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Explorer: IMP D, E (LAIMP 1, 2)

Explorer-33 (IMP D) [NASA]

IMP D and E (Interplanetary Monitoring Platform), AIMP (Anchored Interplanetary Monitoring Platform) were spacecrafts instrumented for studies of interplanetary plasma, energetic charged particles, magnetic fields, and solar X-rays at lunar distances.

IMP D (Explorer 33) was a spin-stabilized (spin axis parallel to the ecliptic plane, spin period varying between 2.2 and 3.6 s) spacecraft instrumented for studies of interplanetary plasma, energetic charged particles (electrons, protons, and alphas), magnetic fields, and solar X-rays at lunar distances. The spacecraft failed to achieve lunar orbit but did achieve mission objectives. The initial apogee occurred at about 1600 h local time. Over the first 3-yr period, perigee varied between 6 and 44 earth radii. Apogee varied between 70 and 135 earth radii, and the inclination with respect to the equator of the earth varied between 7 and 60 deg. No data were obtained after 21 September 1971.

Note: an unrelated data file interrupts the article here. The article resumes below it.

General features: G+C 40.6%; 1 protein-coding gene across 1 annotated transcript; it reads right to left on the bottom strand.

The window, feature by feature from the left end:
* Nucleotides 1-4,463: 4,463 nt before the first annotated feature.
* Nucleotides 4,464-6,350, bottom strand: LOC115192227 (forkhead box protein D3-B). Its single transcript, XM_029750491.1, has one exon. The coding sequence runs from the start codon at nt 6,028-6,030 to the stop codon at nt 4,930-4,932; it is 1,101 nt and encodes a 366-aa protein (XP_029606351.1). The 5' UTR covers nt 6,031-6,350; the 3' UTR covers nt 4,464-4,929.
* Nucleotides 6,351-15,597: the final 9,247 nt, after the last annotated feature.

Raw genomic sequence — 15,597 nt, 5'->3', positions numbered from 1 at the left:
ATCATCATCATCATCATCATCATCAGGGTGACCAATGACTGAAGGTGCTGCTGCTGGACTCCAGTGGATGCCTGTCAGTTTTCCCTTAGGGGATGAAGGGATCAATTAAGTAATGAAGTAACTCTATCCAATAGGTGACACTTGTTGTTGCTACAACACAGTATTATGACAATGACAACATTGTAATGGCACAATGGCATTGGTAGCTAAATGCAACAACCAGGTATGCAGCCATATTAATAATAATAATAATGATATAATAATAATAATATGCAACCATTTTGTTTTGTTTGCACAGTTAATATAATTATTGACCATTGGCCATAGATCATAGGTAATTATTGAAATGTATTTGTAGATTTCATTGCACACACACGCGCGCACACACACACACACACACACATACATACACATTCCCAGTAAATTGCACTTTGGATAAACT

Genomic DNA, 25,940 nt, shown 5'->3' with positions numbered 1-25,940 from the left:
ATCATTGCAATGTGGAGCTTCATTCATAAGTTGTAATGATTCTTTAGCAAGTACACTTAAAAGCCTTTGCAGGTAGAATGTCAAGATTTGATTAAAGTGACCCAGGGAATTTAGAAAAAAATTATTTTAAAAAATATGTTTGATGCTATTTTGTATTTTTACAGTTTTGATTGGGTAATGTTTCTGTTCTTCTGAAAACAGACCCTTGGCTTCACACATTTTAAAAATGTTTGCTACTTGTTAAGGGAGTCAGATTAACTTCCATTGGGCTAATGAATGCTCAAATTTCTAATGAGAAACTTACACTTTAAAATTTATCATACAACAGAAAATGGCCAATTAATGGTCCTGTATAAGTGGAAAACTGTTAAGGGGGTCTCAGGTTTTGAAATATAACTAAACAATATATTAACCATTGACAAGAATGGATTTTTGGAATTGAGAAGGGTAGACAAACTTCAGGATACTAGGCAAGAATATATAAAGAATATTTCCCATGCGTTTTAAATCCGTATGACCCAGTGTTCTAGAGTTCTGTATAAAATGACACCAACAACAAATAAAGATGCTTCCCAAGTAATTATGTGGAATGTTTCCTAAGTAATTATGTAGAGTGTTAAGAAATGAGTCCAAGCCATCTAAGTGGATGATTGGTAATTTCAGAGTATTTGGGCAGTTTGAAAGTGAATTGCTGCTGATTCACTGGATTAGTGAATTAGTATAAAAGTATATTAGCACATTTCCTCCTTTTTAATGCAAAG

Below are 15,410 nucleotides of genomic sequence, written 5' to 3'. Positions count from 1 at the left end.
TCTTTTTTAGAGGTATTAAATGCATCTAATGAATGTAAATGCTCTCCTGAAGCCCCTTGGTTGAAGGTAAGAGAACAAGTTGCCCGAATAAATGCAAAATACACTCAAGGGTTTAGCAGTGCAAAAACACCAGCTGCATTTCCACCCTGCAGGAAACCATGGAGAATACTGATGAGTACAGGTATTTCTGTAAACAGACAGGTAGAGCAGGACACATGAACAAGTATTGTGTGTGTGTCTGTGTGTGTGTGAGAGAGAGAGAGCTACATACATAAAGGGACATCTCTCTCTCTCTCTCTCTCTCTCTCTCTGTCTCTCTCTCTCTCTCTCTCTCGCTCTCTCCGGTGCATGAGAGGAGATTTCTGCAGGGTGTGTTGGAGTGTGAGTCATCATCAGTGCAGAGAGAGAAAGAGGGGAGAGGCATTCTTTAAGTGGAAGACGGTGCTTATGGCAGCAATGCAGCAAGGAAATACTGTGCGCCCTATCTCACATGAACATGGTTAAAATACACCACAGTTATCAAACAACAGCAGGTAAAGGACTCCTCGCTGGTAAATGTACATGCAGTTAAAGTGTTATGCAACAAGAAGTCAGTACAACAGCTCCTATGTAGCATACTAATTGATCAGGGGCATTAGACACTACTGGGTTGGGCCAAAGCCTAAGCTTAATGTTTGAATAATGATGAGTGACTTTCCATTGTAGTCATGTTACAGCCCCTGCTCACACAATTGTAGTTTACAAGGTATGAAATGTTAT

IMP E (Explorer 35) was a spin-stabilized spacecraft instrumented for interplanetary studies, at lunar distances, of the interplanetary plasma, magnetic field, energetic particles, and solar X-rays. It was launched into an elliptical lunar orbit. The spin axis direction was nearly perpendicular to the ecliptic plane, and the spin rate was 25.6 rpm. Mission objectives were achieved. After successful operation for 6 years, the spacecraft was turned off on 24 June 1973.

Nation: USA
Type / Application: Research, Magnetosphere
Operator: NASA
Contractors:
Equipment:
Configuration:
Propulsion: Star-13
Power: 4 deployable solar arrays, batteries
Lifetime:
Mass: 93 kg (#D), 104 kg (#E)
Orbit: 265680 km × 480763 km, 24.4 (Lunar orbit planned) (#D); Lunar orbit (#E)
Satellite COSPAR Date LS Launch Vehicle Remarks
Explorer 33 (IMP D, AIMP 1) 1966-058A 01.07.1966 CC LC-17A Delta-E1
Explorer 35 (IMP E, AIMP 2) 1967-070A 19.07.1967 CC LC-17B Delta-E1

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